If you have been injured in an accident you believe was caused by someone else's negligence, you need to have a basic understanding of your legal right. In this regard, you also need to have an essential familiarity with the four primary elements of a personal injury case. The reality is that you must be able to demonstrate the existence of all four elements in order to prevail in a personal injury case.
1. Duty of Care
In order to prevail in a personal injury case, you must demonstrate the existence of what legally is known as a duty of care. A person driving a motor vehicle on a public roadway has a duty of care to operate the automobile in a reasonably safe manner. The owner of a grocery store has a duty of care to keep floors free from liquids to protect against slip and fall incidents.
2. Breach of Duty of Care
Proving liability in a personal injury case requires a demonstration that a duty of care was breached. A motorist who drives through a red light violates a duty of care to operate an automobile in a reasonable safe manner. A grocer who knows milk has spilled on the floor and fails to clean it up in a reasonably timely manner also breaches a duty of care.
3. Demonstration of Proximate Cause
Proximate cause is a legal term that essentially means that the breach of a duty of case must be the legal and actual cause of the accident and injuries you sustained. In order for the breach of duty to be the proximate cause of an accident and associated injuries, these injuries must have been reasonably foreseeable.
When a motorist runs a red light and collides with a pedestrian lawfully in the crosswalk, the injuries sustained by the walker are reasonably foreseeable. Running the red light would be the proximate cause of the accident and injuries sustained by the pedestrian.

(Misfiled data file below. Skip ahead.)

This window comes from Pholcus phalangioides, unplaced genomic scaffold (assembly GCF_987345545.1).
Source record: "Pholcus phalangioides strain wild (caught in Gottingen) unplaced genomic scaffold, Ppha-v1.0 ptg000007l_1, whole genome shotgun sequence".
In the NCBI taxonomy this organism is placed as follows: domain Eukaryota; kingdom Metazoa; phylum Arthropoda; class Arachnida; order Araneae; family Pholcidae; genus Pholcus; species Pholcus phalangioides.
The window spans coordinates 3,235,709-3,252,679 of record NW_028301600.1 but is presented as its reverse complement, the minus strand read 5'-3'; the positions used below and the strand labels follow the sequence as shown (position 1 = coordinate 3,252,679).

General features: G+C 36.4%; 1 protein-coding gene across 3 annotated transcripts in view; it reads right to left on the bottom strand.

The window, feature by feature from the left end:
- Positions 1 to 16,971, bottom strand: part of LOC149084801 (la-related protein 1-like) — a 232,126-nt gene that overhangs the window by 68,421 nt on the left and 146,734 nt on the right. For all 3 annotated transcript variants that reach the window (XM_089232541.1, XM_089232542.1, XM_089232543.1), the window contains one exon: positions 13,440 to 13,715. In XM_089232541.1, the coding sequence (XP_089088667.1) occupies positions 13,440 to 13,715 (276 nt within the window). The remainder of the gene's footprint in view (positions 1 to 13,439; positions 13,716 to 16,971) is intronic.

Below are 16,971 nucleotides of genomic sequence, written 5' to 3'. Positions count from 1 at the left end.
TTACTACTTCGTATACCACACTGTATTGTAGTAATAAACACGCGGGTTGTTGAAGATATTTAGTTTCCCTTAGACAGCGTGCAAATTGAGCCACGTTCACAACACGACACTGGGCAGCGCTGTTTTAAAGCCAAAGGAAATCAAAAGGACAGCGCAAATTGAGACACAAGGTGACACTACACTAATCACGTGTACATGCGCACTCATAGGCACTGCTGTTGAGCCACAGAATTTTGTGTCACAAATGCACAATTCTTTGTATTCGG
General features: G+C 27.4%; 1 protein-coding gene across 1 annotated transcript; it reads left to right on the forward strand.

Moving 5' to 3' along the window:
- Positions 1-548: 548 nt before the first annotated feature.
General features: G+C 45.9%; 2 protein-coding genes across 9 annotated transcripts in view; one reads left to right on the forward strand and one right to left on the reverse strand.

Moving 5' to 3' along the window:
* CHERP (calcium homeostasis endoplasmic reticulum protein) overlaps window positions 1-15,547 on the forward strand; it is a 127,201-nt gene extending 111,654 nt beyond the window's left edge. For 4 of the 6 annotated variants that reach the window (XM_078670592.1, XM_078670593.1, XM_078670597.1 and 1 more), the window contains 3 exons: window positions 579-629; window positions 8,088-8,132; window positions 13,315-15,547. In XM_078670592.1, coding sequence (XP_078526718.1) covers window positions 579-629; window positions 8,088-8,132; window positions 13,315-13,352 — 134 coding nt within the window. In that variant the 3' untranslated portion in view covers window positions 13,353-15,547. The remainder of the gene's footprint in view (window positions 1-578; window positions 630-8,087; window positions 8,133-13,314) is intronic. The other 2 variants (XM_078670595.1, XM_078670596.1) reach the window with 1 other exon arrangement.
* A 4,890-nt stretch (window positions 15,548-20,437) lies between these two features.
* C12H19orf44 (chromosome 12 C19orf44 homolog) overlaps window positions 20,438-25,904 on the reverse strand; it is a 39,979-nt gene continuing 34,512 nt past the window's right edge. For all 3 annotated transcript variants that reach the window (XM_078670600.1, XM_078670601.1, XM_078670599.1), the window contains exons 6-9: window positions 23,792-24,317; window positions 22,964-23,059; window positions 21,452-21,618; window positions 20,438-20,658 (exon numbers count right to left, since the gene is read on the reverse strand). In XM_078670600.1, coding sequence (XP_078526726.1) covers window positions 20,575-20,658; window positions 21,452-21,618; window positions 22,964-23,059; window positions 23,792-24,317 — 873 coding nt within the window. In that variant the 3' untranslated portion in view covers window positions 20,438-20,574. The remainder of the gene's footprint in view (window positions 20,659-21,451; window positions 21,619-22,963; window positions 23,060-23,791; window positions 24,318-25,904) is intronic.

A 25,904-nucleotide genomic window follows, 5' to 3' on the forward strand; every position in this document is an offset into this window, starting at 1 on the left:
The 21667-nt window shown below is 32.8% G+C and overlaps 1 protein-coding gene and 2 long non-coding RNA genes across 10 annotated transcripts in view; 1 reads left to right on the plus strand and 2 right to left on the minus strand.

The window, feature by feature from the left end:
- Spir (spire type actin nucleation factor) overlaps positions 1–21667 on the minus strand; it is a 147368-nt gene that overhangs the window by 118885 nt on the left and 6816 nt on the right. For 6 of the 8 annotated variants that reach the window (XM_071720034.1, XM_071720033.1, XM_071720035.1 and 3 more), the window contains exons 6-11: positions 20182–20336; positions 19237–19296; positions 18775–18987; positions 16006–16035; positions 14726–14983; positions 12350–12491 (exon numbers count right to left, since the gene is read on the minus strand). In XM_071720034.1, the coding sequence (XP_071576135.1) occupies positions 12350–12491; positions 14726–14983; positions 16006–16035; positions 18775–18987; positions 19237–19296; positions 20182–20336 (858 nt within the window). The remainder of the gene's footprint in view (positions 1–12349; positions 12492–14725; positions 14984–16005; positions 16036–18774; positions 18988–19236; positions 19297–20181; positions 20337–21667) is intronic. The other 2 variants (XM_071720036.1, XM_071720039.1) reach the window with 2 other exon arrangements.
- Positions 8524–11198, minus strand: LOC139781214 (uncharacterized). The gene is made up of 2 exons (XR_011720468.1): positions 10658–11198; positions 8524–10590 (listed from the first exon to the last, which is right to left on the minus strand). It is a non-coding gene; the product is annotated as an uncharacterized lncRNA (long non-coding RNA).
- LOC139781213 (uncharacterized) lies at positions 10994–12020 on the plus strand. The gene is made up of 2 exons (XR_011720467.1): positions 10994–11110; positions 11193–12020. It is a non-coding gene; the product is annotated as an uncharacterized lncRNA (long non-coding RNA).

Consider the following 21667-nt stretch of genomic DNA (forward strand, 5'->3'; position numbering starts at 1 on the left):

On the other hand, a situation could exist when injuries connected with a motorist running a red light would not be foreseeable. For example, a person looking out a window of building near the intersection could observe the accident occur. The observer could be so alarmed by the event that he or she experiences a heart attack.
The conduct of the motorist in driving through a red light likely would not be considered the proximate cause of the heart attack sustained by a person in a nearby building who observed the accident. The person at a distance suffering a heart attack is not what legally is considered a reasonably foreseeable result of running a red light.
4. Actual Injuries, Damages, or Losses
In order to prevail in an accident case, you must demonstrate that you have suffered actual injuries, damages, or losses. Losses of any type cannot be merely speculative.
In a personal injury case, compensation is contingent upon proving the nature and extent of injuries sustained. For example, you cannot simply allege that you were in an accident and, as a result, you are more likely to experience future health issues that would be the case had the incident not occurred.
Proving the existence of all four elements needed to provide liability in a personal injury case is not necessarily an easy task. The need to demonstrate the existence of all four elements underscores the necessity of retaining capable, experienced legal counsel in a case involving injuries, damages, and losses arising from an accident.